Submarine Scientists Tag Mysterious Deep-Sea Shark

Tagging a Rare Massive Prehistoric Bluntnose Sixgill Shark From a Sub – Double the Excitement – Double the Achievement

At the deep end of the sea, at around about 1.5 miles (2,5 km) deep, there are still some prehistoric creatures lurking, like the massive and very rare bluntnose sixgill shark, we know very little about. The shark can reach an incredible length of up to 26 feet (8 meters) and can live up to 80 years. When scientists want to gather more information about the movements of hard to follow species, they make use of the tagging and tracking method to keep track of it.

In the past, smaller offspring of these gigantic sharks have been brought to the surface to be tagged with a GPS tagger and released. As this procedure removes the subject from its natural, extremely high pressured, environment to the surface, it might get disorientated and might also suffer in the effort to swim back to its natural habitat. Data received from these tags might thus not reflect the natural movement of this species and are therefore not scientifically all that reliable.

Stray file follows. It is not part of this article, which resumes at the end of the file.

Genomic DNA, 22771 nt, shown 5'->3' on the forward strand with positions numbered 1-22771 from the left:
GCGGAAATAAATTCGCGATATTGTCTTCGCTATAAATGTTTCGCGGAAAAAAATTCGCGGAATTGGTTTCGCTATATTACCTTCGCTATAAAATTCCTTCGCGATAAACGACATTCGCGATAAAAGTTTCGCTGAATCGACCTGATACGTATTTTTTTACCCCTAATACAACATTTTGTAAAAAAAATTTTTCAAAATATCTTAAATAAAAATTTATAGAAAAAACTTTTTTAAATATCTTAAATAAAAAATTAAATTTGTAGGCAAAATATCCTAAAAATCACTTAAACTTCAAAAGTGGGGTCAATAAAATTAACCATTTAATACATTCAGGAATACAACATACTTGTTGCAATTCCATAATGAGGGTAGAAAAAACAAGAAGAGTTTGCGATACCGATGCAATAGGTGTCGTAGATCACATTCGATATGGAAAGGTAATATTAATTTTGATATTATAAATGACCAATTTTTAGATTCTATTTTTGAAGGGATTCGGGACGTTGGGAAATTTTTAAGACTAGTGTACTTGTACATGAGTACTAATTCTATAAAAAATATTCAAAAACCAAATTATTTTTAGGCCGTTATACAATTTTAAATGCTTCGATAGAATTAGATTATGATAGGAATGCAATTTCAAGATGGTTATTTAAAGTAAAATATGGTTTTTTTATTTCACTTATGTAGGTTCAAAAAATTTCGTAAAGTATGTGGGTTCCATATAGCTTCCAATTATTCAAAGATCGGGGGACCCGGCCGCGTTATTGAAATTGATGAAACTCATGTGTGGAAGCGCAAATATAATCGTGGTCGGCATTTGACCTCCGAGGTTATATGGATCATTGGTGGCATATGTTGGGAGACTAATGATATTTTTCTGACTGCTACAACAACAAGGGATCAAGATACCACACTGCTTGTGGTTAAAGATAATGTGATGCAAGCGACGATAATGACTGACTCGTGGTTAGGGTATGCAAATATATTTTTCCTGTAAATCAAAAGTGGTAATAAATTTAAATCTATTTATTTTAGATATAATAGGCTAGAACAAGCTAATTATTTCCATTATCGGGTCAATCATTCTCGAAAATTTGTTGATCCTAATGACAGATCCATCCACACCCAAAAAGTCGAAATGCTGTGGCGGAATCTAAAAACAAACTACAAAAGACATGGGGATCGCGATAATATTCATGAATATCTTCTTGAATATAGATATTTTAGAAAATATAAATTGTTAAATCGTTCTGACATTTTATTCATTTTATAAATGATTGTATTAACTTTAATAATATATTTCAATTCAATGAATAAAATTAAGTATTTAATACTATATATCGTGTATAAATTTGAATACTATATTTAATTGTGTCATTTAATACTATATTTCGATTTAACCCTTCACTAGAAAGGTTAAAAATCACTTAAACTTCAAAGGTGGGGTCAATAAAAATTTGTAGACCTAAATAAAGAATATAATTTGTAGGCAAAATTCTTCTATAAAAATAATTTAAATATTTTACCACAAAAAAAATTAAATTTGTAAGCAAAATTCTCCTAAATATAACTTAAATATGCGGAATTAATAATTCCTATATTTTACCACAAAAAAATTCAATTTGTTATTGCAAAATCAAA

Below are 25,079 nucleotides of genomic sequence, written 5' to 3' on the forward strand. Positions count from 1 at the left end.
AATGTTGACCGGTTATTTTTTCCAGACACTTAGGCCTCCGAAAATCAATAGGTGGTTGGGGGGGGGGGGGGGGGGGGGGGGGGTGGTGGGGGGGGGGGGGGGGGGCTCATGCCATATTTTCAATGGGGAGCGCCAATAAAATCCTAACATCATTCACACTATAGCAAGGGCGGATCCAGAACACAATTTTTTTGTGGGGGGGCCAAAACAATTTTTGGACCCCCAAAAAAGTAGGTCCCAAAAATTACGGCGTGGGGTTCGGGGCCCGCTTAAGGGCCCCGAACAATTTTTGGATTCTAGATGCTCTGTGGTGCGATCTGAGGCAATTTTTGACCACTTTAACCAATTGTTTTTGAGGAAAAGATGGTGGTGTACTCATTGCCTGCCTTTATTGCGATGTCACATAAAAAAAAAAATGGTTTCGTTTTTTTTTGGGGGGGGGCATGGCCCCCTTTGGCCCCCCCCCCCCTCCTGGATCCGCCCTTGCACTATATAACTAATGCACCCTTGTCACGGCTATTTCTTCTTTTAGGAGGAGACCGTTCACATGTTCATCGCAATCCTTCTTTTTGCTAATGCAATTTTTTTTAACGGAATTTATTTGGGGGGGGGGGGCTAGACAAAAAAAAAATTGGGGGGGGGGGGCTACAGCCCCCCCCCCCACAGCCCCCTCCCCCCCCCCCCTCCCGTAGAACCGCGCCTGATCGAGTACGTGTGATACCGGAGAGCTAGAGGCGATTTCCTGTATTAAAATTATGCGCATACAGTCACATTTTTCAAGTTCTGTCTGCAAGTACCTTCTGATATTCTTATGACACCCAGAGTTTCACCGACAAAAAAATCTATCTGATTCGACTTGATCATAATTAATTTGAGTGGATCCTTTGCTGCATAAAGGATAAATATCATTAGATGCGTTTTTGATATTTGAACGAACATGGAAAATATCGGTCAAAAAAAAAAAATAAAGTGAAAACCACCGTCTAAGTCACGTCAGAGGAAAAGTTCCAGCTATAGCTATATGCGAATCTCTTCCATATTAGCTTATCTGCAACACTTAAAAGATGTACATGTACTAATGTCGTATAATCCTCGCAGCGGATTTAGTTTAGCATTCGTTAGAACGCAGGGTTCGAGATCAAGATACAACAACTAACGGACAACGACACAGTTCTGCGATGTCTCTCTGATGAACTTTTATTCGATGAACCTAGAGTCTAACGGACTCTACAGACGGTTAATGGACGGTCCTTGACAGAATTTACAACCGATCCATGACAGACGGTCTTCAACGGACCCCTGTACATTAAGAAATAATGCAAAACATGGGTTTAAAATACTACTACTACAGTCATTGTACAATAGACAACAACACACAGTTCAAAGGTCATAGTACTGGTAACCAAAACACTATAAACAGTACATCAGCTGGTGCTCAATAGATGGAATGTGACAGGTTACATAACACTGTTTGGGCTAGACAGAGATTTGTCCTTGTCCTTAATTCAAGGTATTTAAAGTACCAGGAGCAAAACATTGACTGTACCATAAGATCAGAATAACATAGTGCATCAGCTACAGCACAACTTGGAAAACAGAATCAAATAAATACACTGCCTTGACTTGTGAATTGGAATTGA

The first two attempts to tag one of these prehistoric creatures by diving with a submersible to the depth at which they swim were unsuccessful. The first one due to the shark’s position not being correct and the second due to the tag gun misfiring.

A team of marine biologists led by Florida State University, using the OceanX research vessel Alucia, made nightly dives off the coast of Cape Eleuthera, Bahamas. Some of the footage of this massive prehistoric shark captured in the spotlight of the sub was submitted to Twitter by marine biologist Gavin Naylor and caught the attention of thousands.

After several tries, the team succeeded in tagging one of these prehistoric monsters. Their achievement is not only in what they tagged but also in the method they used. The latter achievement, opening the door for scientists to more easily tag deep-sea creatures from within their natural environment and obtaining much more reliable information.

Submarine Scientists Tag Mysterious Deep-Sea Shark